A tale that deals with a worthy subject, but without the gravity and depth to tackle it in any satisfying way.

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IN THE CITY OF THE DISAPPEARED

Will romantic love keep a 23-year-old Peace Corps volunteer in a country where soldiers will beat him—or worse—for the slightest provocation? That’s the $64,000 question in this somewhat shallow treatment of Chilean life under Pinochet’s savage regime.

Harry Bayliss arrives in 1978 Chile armed for his ordeal with only fluent Spanish and a good batting average. The onetime minor-league player plans to while away a year in tropical climes, teaching baseball to underprivileged children. His naïve vision is shattered, however, during his first confrontation with soldiers. They spit on him and, when he objects, threaten to take him in for `interrogation.` Harry’s eyes open even further when he ventures into poverty-stricken neighborhoods and meets the grief-overwhelmed families of the Disappeared—revolutionaries who are arrested, never to be heard from again. `You have to be tough to live here,` Harry announces. Such trite proclamations plague Hazuka’s second novel (The Road to the Island, 1998). The author seems more intent on dictating the reader’s reaction to his scenes than on adding character depth. He further misses his opportunity for profundity when Harry falls in love with Marisol Huerta, a former wife of one of the Disappeared. True, this twist exposes Harry more deeply to the country’s inequities—he visits a mental asylum for subversives, and a friend is assassinated. But Hazuka’s refusal to sketch Marisol’s background—it’s too painful for her to talk about—robs the story of its more personal and affecting elements. Some sentiment is stirred, at least, when Harry’s firing from the Peace Corps forces him to decide whether love for Marisol makes it worth staying in a brutal country .

A tale that deals with a worthy subject, but without the gravity and depth to tackle it in any satisfying way.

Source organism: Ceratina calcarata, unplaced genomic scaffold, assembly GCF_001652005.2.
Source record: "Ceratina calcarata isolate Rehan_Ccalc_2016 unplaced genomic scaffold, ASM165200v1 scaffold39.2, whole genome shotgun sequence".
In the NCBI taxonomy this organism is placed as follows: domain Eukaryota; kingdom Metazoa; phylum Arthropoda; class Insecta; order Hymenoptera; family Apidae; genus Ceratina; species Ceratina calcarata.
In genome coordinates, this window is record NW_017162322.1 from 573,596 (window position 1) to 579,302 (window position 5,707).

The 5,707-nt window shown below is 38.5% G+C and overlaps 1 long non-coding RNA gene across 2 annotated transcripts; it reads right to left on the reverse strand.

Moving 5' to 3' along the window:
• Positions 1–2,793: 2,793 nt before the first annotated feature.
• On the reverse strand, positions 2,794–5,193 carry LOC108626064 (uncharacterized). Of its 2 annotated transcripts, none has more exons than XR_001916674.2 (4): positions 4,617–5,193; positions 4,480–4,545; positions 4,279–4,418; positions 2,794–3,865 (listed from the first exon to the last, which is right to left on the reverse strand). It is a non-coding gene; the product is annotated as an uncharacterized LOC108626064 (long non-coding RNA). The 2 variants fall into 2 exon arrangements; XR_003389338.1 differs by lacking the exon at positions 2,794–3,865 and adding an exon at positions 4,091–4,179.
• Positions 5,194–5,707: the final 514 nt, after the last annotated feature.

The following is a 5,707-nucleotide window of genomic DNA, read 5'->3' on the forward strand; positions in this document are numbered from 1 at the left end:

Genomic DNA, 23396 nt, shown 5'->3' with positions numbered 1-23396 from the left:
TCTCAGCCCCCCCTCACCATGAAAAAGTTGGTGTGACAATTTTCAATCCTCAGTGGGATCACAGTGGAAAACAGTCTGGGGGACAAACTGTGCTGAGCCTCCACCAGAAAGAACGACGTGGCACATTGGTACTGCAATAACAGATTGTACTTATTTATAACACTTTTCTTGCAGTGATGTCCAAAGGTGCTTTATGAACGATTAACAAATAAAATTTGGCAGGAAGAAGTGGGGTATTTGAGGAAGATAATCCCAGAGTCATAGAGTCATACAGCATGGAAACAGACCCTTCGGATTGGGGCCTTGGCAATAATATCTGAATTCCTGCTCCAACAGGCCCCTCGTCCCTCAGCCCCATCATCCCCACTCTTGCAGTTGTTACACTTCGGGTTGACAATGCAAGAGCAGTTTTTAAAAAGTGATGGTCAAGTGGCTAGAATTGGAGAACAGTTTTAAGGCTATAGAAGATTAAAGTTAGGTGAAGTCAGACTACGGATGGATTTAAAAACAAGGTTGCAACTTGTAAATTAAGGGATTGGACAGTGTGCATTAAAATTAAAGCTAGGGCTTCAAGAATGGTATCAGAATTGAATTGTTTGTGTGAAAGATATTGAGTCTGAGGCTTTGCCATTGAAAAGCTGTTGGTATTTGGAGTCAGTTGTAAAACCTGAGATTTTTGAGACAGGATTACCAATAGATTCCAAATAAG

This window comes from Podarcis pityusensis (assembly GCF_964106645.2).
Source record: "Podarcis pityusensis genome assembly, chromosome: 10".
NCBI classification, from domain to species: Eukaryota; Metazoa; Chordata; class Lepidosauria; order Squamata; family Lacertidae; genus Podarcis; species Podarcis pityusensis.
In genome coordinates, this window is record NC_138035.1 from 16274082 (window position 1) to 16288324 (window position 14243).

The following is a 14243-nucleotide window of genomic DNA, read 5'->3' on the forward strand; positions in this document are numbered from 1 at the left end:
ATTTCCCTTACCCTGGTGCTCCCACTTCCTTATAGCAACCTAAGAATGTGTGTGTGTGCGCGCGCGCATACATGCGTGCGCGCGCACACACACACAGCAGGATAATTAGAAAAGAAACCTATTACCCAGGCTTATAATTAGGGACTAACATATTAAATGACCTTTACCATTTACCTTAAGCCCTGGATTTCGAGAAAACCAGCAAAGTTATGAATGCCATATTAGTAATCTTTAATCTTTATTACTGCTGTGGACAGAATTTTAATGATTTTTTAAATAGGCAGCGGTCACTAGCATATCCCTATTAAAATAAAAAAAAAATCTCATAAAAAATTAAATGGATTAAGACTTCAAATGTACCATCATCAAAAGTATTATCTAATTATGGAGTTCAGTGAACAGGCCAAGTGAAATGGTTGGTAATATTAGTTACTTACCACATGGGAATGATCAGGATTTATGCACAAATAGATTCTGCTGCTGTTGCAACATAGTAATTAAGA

Pub Date: June 1, 2000

ISBN: 1-882593-31-6

Page Count: 288

Publisher: Bridge Works

Review Posted Online: May 20, 2010

Kirkus Reviews Issue: April 15, 2000

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A touching family drama that effectively explores the negative impact of stress on fragile relationships.

A WEEK AT THE SHORE

A middle-aged woman returns to her childhood home to care for her ailing father, confronting many painful secrets from her past.

When Mallory Aldiss gets a call from a long-ago boyfriend telling her that her elderly father has been gallivanting around town with a gun in his hand, Mallory decides it’s time to return to the small Rhode Island town that she’s been avoiding for more than a decade. Mallory’s precocious 13-year-old daughter, Joy, is thrilled that she'll get to meet her grandfather at long last, and an aunt, too, and she'll finally see the place where her mother grew up. When they arrive in Bay Bluff, it’s barely a few hours before Mallory bumps into her old flame, Jack, the only man she’s ever really loved. Gone is the rebellious young person she remembers, and in his place stands a compassionate, accomplished adult. As they try to reconnect, Mallory realizes that the same obstacle that pushed them apart decades earlier is still standing in their way: Jack blames Mallory’s father for his mother’s death. No one knows exactly how Jack’s mother died, but Jack thinks a love affair between her and Mallory’s father had something to do with it. As Jack and Mallory chase down answers, Mallory also tries to repair her rocky relationships with her two sisters and determine why her father has always been so hard on her. Told entirely from Mallory’s perspective, the novel has a haunting, nostalgic quality. Despite the complex and overlapping layers to the history of Bay Bluff and its inhabitants, the book at times trudges too slowly through Mallory’s meanderings down Memory Lane. Even so, Delinsky sometimes manages to pick up the pace, and in those moments the beauty and nuance of this complicated family tale shine through. Readers who don’t mind skimming past details that do little to advance the plot may find that the juicier nuggets and realistically rendered human connections are worth the effort.